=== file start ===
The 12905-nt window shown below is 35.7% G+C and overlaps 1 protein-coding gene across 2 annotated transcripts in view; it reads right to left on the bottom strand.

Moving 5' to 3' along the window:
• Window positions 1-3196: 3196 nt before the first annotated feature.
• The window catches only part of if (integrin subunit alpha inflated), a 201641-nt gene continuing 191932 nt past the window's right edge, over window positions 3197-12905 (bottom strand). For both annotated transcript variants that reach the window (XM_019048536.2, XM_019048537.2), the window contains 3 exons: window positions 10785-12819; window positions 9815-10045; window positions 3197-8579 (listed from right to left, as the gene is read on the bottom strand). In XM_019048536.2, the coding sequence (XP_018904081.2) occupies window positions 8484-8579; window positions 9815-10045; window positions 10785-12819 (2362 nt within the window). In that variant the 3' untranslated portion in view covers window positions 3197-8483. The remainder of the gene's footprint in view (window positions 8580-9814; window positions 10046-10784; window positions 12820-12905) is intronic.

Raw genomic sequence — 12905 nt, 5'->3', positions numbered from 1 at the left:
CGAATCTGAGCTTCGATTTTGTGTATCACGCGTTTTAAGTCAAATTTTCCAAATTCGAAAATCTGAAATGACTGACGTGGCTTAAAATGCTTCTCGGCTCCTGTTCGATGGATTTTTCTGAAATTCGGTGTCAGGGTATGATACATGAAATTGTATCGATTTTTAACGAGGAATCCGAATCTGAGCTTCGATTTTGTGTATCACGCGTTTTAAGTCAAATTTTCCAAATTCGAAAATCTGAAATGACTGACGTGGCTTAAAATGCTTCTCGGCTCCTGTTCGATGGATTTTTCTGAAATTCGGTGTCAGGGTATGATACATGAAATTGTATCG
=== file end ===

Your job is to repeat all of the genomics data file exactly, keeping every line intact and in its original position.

The 12905-nt window shown below is 35.7% G+C and overlaps 1 protein-coding gene across 2 annotated transcripts in view; it reads right to left on the bottom strand.

Moving 5' to 3' along the window:
• Window positions 1-3196: 3196 nt before the first annotated feature.
• The window catches only part of if (integrin subunit alpha inflated), a 201641-nt gene continuing 191932 nt past the window's right edge, over window positions 3197-12905 (bottom strand). For both annotated transcript variants that reach the window (XM_019048536.2, XM_019048537.2), the window contains 3 exons: window positions 10785-12819; window positions 9815-10045; window positions 3197-8579 (listed from right to left, as the gene is read on the bottom strand). In XM_019048536.2, the coding sequence (XP_018904081.2) occupies window positions 8484-8579; window positions 9815-10045; window positions 10785-12819 (2362 nt within the window). In that variant the 3' untranslated portion in view covers window positions 3197-8483. The remainder of the gene's footprint in view (window positions 8580-9814; window positions 10046-10784; window positions 12820-12905) is intronic.

Raw genomic sequence — 12905 nt, 5'->3', positions numbered from 1 at the left:
CGAATCTGAGCTTCGATTTTGTGTATCACGCGTTTTAAGTCAAATTTTCCAAATTCGAAAATCTGAAATGACTGACGTGGCTTAAAATGCTTCTCGGCTCCTGTTCGATGGATTTTTCTGAAATTCGGTGTCAGGGTATGATACATGAAATTGTATCGATTTTTAACGAGGAATCCGAATCTGAGCTTCGATTTTGTGTATCACGCGTTTTAAGTCAAATTTTCCAAATTCGAAAATCTGAAATGACTGACGTGGCTTAAAATGCTTCTCGGCTCCTGTTCGATGGATTTTTCTGAAATTCGGTGTCAGGGTATGATACATGAAATTGTATCG